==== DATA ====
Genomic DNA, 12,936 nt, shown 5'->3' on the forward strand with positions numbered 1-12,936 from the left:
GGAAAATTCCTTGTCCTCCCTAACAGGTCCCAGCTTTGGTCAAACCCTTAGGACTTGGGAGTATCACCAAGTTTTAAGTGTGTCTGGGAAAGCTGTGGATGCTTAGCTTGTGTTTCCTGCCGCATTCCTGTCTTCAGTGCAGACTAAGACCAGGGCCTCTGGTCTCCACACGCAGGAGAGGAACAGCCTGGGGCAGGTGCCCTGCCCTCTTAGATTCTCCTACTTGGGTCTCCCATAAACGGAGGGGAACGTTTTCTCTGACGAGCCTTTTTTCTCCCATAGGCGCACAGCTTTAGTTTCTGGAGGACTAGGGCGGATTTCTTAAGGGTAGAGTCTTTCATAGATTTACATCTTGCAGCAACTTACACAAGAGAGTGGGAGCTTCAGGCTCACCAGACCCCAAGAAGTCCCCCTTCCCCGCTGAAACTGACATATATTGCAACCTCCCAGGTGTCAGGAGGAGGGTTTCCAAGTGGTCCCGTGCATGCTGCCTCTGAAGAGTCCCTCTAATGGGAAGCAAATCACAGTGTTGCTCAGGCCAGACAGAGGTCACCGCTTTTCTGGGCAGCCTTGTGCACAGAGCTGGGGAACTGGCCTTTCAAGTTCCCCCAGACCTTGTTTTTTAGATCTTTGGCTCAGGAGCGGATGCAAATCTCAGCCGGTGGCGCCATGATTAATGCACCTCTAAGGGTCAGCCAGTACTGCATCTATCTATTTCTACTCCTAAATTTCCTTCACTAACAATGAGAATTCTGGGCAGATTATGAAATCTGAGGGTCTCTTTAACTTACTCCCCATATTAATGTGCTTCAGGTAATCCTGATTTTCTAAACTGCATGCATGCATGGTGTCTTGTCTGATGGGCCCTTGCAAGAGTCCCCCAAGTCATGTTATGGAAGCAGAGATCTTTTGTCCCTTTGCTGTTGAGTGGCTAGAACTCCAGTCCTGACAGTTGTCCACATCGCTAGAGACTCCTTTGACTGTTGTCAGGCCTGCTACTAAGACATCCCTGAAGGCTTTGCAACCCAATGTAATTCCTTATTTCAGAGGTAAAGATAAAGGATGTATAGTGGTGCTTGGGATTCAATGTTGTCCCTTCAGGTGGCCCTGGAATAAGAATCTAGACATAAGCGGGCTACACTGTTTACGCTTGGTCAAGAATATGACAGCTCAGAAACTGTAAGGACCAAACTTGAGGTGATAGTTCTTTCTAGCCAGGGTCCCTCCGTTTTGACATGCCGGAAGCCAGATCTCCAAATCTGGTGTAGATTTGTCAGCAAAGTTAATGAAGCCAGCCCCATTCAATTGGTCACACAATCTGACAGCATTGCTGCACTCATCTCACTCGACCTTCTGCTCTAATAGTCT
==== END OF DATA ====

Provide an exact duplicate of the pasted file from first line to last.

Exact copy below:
Genomic DNA, 12,936 nt, shown 5'->3' on the forward strand with positions numbered 1-12,936 from the left:
GGAAAATTCCTTGTCCTCCCTAACAGGTCCCAGCTTTGGTCAAACCCTTAGGACTTGGGAGTATCACCAAGTTTTAAGTGTGTCTGGGAAAGCTGTGGATGCTTAGCTTGTGTTTCCTGCCGCATTCCTGTCTTCAGTGCAGACTAAGACCAGGGCCTCTGGTCTCCACACGCAGGAGAGGAACAGCCTGGGGCAGGTGCCCTGCCCTCTTAGATTCTCCTACTTGGGTCTCCCATAAACGGAGGGGAACGTTTTCTCTGACGAGCCTTTTTTCTCCCATAGGCGCACAGCTTTAGTTTCTGGAGGACTAGGGCGGATTTCTTAAGGGTAGAGTCTTTCATAGATTTACATCTTGCAGCAACTTACACAAGAGAGTGGGAGCTTCAGGCTCACCAGACCCCAAGAAGTCCCCCTTCCCCGCTGAAACTGACATATATTGCAACCTCCCAGGTGTCAGGAGGAGGGTTTCCAAGTGGTCCCGTGCATGCTGCCTCTGAAGAGTCCCTCTAATGGGAAGCAAATCACAGTGTTGCTCAGGCCAGACAGAGGTCACCGCTTTTCTGGGCAGCCTTGTGCACAGAGCTGGGGAACTGGCCTTTCAAGTTCCCCCAGACCTTGTTTTTTAGATCTTTGGCTCAGGAGCGGATGCAAATCTCAGCCGGTGGCGCCATGATTAATGCACCTCTAAGGGTCAGCCAGTACTGCATCTATCTATTTCTACTCCTAAATTTCCTTCACTAACAATGAGAATTCTGGGCAGATTATGAAATCTGAGGGTCTCTTTAACTTACTCCCCATATTAATGTGCTTCAGGTAATCCTGATTTTCTAAACTGCATGCATGCATGGTGTCTTGTCTGATGGGCCCTTGCAAGAGTCCCCCAAGTCATGTTATGGAAGCAGAGATCTTTTGTCCCTTTGCTGTTGAGTGGCTAGAACTCCAGTCCTGACAGTTGTCCACATCGCTAGAGACTCCTTTGACTGTTGTCAGGCCTGCTACTAAGACATCCCTGAAGGCTTTGCAACCCAATGTAATTCCTTATTTCAGAGGTAAAGATAAAGGATGTATAGTGGTGCTTGGGATTCAATGTTGTCCCTTCAGGTGGCCCTGGAATAAGAATCTAGACATAAGCGGGCTACACTGTTTACGCTTGGTCAAGAATATGACAGCTCAGAAACTGTAAGGACCAAACTTGAGGTGATAGTTCTTTCTAGCCAGGGTCCCTCCGTTTTGACATGCCGGAAGCCAGATCTCCAAATCTGGTGTAGATTTGTCAGCAAAGTTAATGAAGCCAGCCCCATTCAATTGGTCACACAATCTGACAGCATTGCTGCACTCATCTCACTCGACCTTCTGCTCTAATAGTCT